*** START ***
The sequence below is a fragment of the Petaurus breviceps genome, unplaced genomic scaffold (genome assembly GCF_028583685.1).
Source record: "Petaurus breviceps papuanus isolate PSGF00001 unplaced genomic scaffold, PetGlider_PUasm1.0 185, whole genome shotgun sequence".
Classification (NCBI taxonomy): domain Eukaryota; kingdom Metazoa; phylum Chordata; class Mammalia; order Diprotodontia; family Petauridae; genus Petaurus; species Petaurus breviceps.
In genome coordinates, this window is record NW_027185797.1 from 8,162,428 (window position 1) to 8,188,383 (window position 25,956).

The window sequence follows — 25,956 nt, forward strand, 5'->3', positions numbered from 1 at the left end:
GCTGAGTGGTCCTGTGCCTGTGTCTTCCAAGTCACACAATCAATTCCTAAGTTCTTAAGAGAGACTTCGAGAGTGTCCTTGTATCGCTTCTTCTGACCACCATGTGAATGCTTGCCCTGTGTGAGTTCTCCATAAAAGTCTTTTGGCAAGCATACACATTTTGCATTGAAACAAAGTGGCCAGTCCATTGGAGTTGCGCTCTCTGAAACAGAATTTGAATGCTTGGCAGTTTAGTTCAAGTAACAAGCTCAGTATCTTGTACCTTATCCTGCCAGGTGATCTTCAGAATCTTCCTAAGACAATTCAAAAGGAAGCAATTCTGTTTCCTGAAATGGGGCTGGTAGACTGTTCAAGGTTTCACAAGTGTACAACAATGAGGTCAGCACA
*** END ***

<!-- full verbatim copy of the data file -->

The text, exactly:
The sequence below is a fragment of the Petaurus breviceps genome, unplaced genomic scaffold (genome assembly GCF_028583685.1).
Source record: "Petaurus breviceps papuanus isolate PSGF00001 unplaced genomic scaffold, PetGlider_PUasm1.0 185, whole genome shotgun sequence".
Classification (NCBI taxonomy): domain Eukaryota; kingdom Metazoa; phylum Chordata; class Mammalia; order Diprotodontia; family Petauridae; genus Petaurus; species Petaurus breviceps.
In genome coordinates, this window is record NW_027185797.1 from 8,162,428 (window position 1) to 8,188,383 (window position 25,956).

The window sequence follows — 25,956 nt, forward strand, 5'->3', positions numbered from 1 at the left end:
GCTGAGTGGTCCTGTGCCTGTGTCTTCCAAGTCACACAATCAATTCCTAAGTTCTTAAGAGAGACTTCGAGAGTGTCCTTGTATCGCTTCTTCTGACCACCATGTGAATGCTTGCCCTGTGTGAGTTCTCCATAAAAGTCTTTTGGCAAGCATACACATTTTGCATTGAAACAAAGTGGCCAGTCCATTGGAGTTGCGCTCTCTGAAACAGAATTTGAATGCTTGGCAGTTTAGTTCAAGTAACAAGCTCAGTATCTTGTACCTTATCCTGCCAGGTGATCTTCAGAATCTTCCTAAGACAATTCAAAAGGAAGCAATTCTGTTTCCTGAAATGGGGCTGGTAGACTGTTCAAGGTTTCACAAGTGTACAACAATGAGGTCAGCACA